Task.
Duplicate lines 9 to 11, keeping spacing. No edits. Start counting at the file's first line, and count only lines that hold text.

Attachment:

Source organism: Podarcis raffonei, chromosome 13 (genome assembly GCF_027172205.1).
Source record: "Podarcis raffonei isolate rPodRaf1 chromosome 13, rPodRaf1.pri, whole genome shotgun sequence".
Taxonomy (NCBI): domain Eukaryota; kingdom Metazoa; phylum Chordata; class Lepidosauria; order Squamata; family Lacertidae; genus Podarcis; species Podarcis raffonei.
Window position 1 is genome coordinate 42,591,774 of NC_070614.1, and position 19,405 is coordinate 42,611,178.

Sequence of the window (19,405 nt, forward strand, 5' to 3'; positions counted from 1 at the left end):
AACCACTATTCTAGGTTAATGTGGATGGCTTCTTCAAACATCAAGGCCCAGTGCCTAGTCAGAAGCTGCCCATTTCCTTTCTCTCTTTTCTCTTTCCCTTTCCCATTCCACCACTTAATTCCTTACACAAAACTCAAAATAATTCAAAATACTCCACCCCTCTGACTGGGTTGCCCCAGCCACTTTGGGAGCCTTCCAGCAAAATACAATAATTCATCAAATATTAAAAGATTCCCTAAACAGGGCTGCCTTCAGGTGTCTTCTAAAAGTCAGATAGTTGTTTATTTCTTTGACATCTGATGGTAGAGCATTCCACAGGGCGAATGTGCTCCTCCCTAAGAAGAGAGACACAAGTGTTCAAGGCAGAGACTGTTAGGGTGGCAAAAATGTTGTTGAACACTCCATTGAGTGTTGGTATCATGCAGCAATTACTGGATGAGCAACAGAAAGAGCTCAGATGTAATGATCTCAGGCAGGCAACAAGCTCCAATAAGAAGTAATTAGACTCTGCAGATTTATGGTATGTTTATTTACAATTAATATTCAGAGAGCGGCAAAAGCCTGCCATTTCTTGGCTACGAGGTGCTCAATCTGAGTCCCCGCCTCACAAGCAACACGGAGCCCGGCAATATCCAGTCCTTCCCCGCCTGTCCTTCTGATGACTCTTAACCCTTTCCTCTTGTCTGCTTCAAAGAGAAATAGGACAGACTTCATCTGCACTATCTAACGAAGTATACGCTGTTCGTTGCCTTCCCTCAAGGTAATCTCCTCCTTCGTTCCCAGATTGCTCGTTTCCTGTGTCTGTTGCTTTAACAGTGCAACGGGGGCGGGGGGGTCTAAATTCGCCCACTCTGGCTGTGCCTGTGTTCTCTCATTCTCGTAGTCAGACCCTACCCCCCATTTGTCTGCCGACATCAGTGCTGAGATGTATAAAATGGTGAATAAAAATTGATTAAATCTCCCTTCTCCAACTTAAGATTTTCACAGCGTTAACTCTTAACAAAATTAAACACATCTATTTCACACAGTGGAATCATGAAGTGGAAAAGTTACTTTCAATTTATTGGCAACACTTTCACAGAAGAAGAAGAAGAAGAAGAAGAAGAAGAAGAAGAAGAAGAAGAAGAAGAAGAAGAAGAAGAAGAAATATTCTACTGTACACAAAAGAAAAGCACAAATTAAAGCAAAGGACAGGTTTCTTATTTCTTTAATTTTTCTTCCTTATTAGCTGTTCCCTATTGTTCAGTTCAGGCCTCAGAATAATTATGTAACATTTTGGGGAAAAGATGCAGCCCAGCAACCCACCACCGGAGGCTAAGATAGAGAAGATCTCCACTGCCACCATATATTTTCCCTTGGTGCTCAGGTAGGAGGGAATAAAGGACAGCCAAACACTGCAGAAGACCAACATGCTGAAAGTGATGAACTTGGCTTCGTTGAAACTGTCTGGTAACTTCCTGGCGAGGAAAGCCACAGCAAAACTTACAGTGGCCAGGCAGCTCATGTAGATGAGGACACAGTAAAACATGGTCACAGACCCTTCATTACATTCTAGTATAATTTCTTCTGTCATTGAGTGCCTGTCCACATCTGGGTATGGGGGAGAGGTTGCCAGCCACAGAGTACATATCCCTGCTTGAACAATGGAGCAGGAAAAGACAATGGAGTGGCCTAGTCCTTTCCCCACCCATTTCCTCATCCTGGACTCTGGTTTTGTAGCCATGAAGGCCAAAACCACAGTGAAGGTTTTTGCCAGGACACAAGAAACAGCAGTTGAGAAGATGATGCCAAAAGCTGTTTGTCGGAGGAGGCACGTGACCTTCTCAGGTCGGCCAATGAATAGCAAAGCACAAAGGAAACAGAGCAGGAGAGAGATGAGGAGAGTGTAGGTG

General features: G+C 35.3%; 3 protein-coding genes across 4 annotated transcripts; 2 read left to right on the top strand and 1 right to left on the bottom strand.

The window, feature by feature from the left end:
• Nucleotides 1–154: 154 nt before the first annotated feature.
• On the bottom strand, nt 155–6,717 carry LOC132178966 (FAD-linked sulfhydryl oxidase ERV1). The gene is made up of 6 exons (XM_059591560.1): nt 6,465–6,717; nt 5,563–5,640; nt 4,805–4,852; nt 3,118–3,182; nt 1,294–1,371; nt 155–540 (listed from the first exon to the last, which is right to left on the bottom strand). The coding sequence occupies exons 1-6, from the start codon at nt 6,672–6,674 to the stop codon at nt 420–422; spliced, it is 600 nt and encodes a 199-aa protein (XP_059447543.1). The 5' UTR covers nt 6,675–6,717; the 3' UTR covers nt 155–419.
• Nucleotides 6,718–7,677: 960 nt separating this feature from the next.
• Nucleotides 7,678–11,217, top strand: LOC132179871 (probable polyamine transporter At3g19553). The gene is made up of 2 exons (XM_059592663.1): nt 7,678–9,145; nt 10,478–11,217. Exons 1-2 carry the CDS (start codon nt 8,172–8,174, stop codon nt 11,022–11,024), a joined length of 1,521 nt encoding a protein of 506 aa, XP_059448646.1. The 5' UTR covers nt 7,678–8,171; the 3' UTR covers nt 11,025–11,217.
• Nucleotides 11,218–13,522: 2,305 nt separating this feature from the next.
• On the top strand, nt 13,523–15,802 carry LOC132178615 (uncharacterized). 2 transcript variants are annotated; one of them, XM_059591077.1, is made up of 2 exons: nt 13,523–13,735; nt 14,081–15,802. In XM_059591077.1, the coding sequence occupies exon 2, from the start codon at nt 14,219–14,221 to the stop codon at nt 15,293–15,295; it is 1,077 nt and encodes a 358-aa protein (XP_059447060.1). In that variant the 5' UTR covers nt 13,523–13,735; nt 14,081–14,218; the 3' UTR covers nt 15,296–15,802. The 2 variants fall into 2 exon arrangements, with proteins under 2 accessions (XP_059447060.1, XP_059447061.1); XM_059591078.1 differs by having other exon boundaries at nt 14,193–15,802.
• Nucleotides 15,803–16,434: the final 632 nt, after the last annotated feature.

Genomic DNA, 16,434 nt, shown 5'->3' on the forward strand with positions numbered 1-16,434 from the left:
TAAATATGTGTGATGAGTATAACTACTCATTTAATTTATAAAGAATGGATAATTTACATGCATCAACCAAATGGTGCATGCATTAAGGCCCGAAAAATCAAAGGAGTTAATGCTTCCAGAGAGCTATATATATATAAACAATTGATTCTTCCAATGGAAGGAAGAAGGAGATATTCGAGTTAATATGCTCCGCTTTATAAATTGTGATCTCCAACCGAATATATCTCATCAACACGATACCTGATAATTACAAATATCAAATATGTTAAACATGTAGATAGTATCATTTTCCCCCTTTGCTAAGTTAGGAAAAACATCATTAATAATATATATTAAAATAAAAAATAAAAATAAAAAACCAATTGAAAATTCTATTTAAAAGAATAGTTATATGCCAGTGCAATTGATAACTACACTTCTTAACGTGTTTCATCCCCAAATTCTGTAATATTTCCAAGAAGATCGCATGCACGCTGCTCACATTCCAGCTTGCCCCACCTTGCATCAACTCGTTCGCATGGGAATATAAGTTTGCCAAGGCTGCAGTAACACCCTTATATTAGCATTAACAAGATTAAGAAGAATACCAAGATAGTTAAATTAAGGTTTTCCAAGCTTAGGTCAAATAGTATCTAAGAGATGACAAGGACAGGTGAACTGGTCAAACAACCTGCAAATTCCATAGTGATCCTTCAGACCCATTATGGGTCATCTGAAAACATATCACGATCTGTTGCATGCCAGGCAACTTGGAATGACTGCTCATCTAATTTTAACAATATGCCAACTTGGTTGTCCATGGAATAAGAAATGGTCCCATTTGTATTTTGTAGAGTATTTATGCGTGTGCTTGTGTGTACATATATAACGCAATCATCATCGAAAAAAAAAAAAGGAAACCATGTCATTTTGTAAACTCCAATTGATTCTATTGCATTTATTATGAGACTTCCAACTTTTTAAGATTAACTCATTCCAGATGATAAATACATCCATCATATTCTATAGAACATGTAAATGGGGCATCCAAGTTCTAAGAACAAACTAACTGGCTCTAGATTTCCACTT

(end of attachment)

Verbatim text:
• Nucleotides 1–154: 154 nt before the first annotated feature.
• On the bottom strand, nt 155–6,717 carry LOC132178966 (FAD-linked sulfhydryl oxidase ERV1). The gene is made up of 6 exons (XM_059591560.1): nt 6,465–6,717; nt 5,563–5,640; nt 4,805–4,852; nt 3,118–3,182; nt 1,294–1,371; nt 155–540 (listed from the first exon to the last, which is right to left on the bottom strand). The coding sequence occupies exons 1-6, from the start codon at nt 6,672–6,674 to the stop codon at nt 420–422; spliced, it is 600 nt and encodes a 199-aa protein (XP_059447543.1). The 5' UTR covers nt 6,675–6,717; the 3' UTR covers nt 155–419.
• Nucleotides 6,718–7,677: 960 nt separating this feature from the next.